Allen, E., & Iano, J. (2011). Fundamentals of building construction: materials and methods. John Wiley & Sons.

Attmann, O. (2010). Green architecture: Advanced technologies and materials. New York: McGraw-Hill.

Barbosa, F., Woetzel, J., Mischke, J., Ribeirinho, M. J., Sridhar, M., Parsons, M., . . . Brown, S. (2017). Reinventing construction through a productivity revolution. Retrieved from McKinsey & Company Capital Projects and Infrastructure:

Blismas, N., Wakefield, R., & Hauser, B. (2010). Concrete prefabricated housing via advances in systems technologies: Development of a technology roadmap. Engineering, Construction and Architectural Management, 17(1), 99-110.

Griffin, C. J., Swann, R. C., Hazy, J. E., & Burdic, B. C. (2010). U.S. Patent No. 7,718,253. Washington, DC: U.S. Patent and Trademark Office.

Klein, J. A. (2012). U.S. Patent No. 8,181,404. Washington, DC: U.S. Patent and Trademark Office.

Lee, M., & Canadian Centre for Policy Alternatives. (2016). Getting serious about affordable housing: Towards a plan for Metro Vancouver.

Quale, J., Eckelman, M. J., Williams, K. W., Sloditskie, G., & Zimmerman, J. B. (2012). Construction matters: Comparing environmental impacts of building modular and conventional homes in the United States. Journal of industrial ecology, 16(2), 243-253.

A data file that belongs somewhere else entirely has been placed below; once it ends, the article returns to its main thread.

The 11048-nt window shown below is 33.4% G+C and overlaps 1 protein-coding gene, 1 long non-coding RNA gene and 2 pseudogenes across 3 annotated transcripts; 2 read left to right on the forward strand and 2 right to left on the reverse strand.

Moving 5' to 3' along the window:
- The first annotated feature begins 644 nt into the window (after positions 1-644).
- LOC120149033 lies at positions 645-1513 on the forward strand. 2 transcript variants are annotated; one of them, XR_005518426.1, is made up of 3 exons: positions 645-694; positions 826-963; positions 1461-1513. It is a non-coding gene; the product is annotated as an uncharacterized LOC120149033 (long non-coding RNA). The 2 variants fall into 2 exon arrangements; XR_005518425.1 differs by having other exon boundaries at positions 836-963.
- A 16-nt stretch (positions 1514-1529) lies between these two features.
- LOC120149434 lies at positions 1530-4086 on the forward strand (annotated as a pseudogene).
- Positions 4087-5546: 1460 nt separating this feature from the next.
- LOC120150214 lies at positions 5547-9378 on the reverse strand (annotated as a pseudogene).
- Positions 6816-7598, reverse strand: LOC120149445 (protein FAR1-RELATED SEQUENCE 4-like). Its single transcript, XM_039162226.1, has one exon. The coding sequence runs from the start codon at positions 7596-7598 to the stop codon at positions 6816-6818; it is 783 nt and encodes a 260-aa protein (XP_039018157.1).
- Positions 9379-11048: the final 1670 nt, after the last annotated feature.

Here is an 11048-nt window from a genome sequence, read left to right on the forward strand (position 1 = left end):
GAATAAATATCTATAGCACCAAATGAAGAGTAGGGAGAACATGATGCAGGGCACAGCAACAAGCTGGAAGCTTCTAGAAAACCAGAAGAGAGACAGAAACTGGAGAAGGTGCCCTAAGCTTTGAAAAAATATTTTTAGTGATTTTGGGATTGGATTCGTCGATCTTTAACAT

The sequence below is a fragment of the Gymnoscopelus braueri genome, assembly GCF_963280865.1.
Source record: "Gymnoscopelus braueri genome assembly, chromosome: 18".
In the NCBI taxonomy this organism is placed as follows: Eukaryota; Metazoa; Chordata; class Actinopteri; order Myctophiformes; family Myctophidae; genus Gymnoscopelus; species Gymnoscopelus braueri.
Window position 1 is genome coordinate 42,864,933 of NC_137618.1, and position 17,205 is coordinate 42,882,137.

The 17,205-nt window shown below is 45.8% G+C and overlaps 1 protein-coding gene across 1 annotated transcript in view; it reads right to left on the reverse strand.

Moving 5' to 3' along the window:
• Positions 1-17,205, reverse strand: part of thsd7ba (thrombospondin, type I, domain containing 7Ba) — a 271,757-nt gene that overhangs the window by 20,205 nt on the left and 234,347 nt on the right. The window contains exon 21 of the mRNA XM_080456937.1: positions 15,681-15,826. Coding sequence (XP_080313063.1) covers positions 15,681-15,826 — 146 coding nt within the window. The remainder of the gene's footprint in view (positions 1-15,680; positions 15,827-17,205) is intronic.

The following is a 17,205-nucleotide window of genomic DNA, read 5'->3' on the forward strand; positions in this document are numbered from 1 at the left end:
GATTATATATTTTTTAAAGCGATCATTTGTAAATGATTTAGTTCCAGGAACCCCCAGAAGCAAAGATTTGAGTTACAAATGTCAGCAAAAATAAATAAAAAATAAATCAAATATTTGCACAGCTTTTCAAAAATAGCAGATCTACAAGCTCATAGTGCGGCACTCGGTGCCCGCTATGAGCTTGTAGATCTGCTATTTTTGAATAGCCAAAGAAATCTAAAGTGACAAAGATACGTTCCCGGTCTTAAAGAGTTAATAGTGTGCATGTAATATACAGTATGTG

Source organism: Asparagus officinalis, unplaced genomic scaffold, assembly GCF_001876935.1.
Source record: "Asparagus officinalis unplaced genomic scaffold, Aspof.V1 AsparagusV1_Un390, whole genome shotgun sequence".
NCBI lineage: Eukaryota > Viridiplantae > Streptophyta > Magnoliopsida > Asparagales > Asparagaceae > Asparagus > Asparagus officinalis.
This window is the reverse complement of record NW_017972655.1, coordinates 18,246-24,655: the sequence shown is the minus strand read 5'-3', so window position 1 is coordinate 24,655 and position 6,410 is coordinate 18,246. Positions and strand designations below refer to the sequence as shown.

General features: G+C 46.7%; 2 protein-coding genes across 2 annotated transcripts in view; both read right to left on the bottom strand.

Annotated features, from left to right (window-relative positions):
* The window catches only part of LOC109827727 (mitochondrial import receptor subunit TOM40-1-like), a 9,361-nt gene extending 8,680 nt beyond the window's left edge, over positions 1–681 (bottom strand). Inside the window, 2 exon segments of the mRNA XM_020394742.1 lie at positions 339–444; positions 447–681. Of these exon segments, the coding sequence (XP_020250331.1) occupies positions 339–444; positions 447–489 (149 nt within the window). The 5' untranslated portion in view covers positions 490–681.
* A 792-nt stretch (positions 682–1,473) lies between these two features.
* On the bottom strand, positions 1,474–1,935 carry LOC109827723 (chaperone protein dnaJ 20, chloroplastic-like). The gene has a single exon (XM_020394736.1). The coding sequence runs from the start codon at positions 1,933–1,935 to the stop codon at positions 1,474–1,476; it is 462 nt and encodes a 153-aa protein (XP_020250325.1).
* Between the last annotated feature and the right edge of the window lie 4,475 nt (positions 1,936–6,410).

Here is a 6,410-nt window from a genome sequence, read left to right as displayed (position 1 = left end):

Razak Bin Ibrahim, A., Roy, M. H., Ahmed, Z. U., & Imtiaz, G. (2010). Analyzing the dynamics of the global construction industry: past, present, and future. Benchmarking: An International Journal, 17(2), 232-252.

Spak, M., Kozlovska, M., Strukova, Z., & Baskova, R. (2016). Comparison of conventional and advanced concrete technologies in terms of construction efficiency. Advances in Materials Science and Engineering, 2016.

Sriram, C., Mohammad, A., & Nieuwland, M. v. (2015). The construction productivity imperative. Retrieved from McKinsey & Company Capital Projects and Infrastructure:

Wallbaum, H., Ostermeyer, Y., Salzer, C., & Escamilla, E. Z. (2012). Indicator-based sustainability assessment tool for affordable housing construction technologies. Ecological Indicators, 18, 353-364.